Recently there has been news of the flu pandemic. Apparently hospitals are being filled to the brim. While I advise people to wash their hands, I can’t help but note that there has been another raging pandemic going on at Harvard (and no doubt other colleges) for some time now. Starting around junior year, consulting fever spreads like wildfire among undergraduates, and it continues to burn throughout their senior year.
At Harvard, we have our supposedly useful OCS (Office of Career Services) that is meant to aid students find internships and jobs. But anyone who has gone there knows well that their services are biased. OCS will indeed help you, but only if you are aiming for a lucrative, pragmatic job. A philosophy friend of mine went in last year and spoke of perhaps pursuing a PhD in philosophy and was promptly advised to consider law school. If their clear stance on humanities isn’t frustrating enough, they offer a specific specialized program to help you get hired by consulting and bank firms, called OCI (the On-Campus Interview Program). Kids line up in their suits and pencil skirts, armed with shining resumes and white smiles, in hopes of getting interviews and ultimately an internship or job. A fellow friend of mine applied to about sixty firms and made it out with two offers for a junior summer internship that ended with a job offer waiting for him once he graduated.
Don’t get me wrong, I understand the allure of a cushiony job with the prestige of succeeding the way you had hoped from Harvard. I understand very well the desire to have secured a job before you graduate. I get why so many students feel pressured to pursue this course of action, because frankly it often seems like it’s the only one available. A fellow senior friend of mine has been freaking out about jobs since the beginning of this year – if not earlier. After realizing she didn’t want to go to law school, she started having a quarter-life crisis. Her mom literally told her that she was wasting her Harvard degree – that she could have gone anywhere else for college. My friend is currently on anti-anxiety pills, but seems to be doing better after interviewing with a couple of places. She loves her part-time job selling delicious cupcakes, but is wrecked with worry over how much money she should be making.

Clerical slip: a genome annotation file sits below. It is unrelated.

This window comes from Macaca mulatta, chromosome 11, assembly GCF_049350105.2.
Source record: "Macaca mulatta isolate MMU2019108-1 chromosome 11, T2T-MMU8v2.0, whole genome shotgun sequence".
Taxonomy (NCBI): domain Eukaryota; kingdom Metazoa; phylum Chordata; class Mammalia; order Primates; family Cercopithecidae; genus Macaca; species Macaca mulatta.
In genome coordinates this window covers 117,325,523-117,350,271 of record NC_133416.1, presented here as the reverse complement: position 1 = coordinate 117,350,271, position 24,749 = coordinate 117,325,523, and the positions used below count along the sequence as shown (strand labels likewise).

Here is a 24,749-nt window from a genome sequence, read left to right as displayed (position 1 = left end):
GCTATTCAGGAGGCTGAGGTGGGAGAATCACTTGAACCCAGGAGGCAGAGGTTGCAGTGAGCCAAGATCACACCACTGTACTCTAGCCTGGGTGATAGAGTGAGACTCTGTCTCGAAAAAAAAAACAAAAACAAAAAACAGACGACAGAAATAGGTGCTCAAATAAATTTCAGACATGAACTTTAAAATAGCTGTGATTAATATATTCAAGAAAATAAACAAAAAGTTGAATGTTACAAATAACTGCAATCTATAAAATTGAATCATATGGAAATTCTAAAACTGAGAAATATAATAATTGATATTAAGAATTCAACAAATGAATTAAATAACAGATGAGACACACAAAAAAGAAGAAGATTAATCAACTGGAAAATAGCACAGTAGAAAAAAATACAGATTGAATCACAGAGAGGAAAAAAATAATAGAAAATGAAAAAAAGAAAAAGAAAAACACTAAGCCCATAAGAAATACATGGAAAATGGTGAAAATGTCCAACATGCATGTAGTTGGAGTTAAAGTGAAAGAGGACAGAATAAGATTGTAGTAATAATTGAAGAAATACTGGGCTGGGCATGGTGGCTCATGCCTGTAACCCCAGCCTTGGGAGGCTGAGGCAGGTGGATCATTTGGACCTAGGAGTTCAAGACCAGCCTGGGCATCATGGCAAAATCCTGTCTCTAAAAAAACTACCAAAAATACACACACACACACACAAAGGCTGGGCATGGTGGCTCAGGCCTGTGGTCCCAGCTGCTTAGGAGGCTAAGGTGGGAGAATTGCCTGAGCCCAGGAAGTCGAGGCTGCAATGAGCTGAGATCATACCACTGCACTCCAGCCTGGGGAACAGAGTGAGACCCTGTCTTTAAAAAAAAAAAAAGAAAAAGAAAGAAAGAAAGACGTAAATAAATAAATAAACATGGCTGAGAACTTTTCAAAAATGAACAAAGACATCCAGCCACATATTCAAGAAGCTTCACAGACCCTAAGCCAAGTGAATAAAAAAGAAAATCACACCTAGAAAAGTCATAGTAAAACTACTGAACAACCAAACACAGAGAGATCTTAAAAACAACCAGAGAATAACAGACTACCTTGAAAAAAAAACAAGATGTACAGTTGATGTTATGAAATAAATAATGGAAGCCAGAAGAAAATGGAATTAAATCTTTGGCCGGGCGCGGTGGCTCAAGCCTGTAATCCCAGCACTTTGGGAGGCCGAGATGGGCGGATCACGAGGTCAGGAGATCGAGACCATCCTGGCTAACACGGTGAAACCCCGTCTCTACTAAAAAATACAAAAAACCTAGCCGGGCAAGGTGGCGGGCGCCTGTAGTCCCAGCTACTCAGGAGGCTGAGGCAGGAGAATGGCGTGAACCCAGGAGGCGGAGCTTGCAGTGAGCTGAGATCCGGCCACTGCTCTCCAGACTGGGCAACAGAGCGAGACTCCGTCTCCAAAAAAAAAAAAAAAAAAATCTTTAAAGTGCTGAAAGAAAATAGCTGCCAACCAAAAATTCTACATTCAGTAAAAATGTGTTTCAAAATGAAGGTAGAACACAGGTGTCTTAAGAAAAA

I admit, when I look at some of the literary jobs of my field, I am discouraged by their low salaries and their grueling career ladders. But then I try to keep my head straight. My parents pinched pennies to make ends meet as new immigrants and whatever “low” income I would make would be far greater than the work they are forced to do. And then there are my fellow bachelor degree holders (non-Ivy League) who are still struggling to find employment of any kind. I remember again how privileged and sheltered I’ve been in my ivy-laden walls (actually, there isn’t really ivy because it is really destructive for buildings).
I personally have never considered consulting because I don’t want to sell my soul. I’m sure there are people who genuinely love consulting and not the big pay check, but it is not for me. When I asked a seasoned consultant what he did, he replied that he once adjusted the data to make it look like the work his firm had done had actually had some impact on the company they were advising. I’m sure this isn’t what they always do, but it sounds dishearteningly like bullshitting. What I find frustrating about this consulting culture at Harvard is how it seems to reward those aiming for money, not those who dream of other things. For a school that calls upon its students to take up more humanity-related majors, it does little to help us in a world that seems less concerned that people cannot spell or punctuate correctly and more with whether they know calculus and statistics. Don’t the creatively inclined have it hard enough?